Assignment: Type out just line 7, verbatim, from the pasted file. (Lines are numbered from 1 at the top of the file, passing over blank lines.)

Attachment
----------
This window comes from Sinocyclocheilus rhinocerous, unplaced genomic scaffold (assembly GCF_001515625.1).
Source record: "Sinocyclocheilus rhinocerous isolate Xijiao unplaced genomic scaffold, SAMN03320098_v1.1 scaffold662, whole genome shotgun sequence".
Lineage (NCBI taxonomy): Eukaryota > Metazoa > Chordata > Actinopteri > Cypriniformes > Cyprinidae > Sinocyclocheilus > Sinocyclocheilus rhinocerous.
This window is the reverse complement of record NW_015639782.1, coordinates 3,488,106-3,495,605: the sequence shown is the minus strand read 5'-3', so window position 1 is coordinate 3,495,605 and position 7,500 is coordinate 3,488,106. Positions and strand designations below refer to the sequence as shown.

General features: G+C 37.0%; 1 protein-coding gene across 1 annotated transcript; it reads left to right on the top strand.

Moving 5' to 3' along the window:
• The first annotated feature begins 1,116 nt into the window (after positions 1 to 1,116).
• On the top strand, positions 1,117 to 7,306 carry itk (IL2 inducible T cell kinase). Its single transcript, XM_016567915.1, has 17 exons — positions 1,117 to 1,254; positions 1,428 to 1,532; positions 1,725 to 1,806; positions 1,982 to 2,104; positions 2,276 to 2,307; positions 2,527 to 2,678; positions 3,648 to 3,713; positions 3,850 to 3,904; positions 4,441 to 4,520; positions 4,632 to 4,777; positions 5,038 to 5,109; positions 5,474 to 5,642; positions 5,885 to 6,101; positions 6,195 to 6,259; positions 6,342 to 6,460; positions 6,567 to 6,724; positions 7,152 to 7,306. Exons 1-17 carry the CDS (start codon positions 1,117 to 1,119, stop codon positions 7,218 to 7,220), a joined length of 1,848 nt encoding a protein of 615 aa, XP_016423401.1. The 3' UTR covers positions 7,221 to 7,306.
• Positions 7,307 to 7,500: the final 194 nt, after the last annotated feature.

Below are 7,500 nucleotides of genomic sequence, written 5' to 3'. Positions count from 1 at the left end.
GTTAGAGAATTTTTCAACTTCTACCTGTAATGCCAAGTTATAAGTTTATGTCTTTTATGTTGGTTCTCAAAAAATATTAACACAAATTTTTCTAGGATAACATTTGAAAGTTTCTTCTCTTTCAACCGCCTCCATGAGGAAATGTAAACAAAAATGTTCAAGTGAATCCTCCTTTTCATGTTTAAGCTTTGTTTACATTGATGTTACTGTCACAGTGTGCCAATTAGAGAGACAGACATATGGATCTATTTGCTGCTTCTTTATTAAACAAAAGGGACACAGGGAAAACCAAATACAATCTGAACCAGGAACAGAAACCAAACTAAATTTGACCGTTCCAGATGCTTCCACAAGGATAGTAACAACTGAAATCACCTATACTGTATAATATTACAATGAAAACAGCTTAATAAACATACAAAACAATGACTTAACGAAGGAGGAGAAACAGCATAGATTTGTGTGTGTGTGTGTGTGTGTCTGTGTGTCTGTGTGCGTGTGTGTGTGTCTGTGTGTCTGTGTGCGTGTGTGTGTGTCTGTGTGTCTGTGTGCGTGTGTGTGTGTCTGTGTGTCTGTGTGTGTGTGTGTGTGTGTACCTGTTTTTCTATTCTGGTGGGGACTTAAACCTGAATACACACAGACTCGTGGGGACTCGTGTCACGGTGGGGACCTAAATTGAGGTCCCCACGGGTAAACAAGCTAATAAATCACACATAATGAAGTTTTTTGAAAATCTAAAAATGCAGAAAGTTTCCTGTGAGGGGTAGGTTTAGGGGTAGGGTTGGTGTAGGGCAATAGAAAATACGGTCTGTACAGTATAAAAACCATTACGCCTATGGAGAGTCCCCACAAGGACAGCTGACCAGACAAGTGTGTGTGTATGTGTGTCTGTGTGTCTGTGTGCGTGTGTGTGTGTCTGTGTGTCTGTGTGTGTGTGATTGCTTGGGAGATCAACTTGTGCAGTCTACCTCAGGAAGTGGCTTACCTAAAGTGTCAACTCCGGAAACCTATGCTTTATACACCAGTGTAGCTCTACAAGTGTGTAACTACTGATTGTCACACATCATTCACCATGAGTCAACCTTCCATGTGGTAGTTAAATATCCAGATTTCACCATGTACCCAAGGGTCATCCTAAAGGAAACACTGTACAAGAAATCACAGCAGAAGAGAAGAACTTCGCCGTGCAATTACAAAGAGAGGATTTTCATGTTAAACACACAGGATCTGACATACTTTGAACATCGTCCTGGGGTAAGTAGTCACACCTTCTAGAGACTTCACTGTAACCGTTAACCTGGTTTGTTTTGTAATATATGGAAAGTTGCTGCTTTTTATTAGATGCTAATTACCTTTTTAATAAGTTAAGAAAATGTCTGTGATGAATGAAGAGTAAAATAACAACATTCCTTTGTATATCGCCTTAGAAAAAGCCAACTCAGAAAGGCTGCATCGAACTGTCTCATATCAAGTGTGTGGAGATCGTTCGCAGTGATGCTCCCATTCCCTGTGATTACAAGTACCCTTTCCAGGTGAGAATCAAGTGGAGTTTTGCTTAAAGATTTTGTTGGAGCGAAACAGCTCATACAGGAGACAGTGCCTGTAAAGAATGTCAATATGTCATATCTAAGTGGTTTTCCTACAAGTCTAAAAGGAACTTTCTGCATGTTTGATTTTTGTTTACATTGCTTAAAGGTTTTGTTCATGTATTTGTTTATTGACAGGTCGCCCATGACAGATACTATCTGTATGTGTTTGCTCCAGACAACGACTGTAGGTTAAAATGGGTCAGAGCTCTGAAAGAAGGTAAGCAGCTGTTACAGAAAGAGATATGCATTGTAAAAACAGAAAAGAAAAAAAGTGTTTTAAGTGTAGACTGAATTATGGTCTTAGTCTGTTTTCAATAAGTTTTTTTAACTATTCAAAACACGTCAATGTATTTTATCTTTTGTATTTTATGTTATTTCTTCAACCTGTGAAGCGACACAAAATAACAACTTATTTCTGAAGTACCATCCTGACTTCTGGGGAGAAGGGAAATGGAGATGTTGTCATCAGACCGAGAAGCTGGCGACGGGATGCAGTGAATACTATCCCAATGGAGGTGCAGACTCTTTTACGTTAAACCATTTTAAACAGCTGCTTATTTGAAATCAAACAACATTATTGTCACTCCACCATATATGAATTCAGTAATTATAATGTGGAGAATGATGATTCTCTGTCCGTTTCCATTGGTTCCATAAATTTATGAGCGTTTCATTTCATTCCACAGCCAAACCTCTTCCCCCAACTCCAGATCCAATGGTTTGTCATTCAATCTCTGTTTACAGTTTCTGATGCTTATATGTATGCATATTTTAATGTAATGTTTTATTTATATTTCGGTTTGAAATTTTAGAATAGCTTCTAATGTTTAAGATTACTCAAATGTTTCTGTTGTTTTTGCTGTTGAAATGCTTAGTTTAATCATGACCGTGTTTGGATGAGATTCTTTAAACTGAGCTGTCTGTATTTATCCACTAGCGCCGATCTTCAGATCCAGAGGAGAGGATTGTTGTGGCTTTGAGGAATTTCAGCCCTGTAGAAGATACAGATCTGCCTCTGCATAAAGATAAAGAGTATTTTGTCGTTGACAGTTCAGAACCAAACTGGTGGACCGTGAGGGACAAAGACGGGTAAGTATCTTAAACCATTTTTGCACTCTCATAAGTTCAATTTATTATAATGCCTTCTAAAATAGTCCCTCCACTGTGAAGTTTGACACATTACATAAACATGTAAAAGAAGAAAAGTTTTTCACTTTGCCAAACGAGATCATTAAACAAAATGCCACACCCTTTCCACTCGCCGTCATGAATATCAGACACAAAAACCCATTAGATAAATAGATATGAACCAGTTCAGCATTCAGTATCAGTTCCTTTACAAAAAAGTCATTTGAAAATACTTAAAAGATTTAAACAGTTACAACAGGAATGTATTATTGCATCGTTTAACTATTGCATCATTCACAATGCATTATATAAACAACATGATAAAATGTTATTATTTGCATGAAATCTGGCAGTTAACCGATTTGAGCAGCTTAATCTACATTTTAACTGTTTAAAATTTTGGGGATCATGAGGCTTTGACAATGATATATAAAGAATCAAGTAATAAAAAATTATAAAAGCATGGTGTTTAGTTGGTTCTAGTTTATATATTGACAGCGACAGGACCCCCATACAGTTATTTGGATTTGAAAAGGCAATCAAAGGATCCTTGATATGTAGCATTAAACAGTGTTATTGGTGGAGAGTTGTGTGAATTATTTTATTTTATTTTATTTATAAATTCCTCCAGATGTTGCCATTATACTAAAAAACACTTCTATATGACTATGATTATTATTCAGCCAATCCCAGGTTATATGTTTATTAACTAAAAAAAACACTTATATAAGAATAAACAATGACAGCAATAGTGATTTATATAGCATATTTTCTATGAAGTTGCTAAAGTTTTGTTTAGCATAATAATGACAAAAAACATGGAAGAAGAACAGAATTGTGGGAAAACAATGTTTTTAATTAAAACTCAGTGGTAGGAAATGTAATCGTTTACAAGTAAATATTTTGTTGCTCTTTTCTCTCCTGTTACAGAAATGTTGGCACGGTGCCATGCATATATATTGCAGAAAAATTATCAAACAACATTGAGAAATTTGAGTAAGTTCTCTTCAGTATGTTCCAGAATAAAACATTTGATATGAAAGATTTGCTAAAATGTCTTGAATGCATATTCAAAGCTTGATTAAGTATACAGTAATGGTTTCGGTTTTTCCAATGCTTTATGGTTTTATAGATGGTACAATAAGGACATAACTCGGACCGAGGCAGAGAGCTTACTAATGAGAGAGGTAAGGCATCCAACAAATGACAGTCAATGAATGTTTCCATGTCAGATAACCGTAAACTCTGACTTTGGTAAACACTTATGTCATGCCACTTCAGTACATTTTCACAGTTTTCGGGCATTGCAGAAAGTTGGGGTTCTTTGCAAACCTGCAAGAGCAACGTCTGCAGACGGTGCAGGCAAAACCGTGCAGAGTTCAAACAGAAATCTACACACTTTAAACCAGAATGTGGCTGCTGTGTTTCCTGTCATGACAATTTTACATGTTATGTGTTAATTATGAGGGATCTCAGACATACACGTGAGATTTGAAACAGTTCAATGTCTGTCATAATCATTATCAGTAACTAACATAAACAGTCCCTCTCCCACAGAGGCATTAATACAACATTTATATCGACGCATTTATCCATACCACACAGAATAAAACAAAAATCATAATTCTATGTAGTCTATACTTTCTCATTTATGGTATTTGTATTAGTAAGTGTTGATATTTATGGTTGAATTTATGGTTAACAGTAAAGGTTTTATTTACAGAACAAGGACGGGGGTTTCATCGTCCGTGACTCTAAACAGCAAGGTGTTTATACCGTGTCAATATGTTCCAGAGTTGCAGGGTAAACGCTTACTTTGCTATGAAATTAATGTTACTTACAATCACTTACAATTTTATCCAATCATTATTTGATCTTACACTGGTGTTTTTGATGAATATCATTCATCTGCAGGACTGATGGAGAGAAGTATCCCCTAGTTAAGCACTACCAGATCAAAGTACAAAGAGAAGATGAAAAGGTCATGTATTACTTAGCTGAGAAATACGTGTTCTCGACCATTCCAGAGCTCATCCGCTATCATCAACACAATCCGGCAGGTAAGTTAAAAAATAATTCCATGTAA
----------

• The first annotated feature begins 1,116 nt into the window (after positions 1 to 1,116).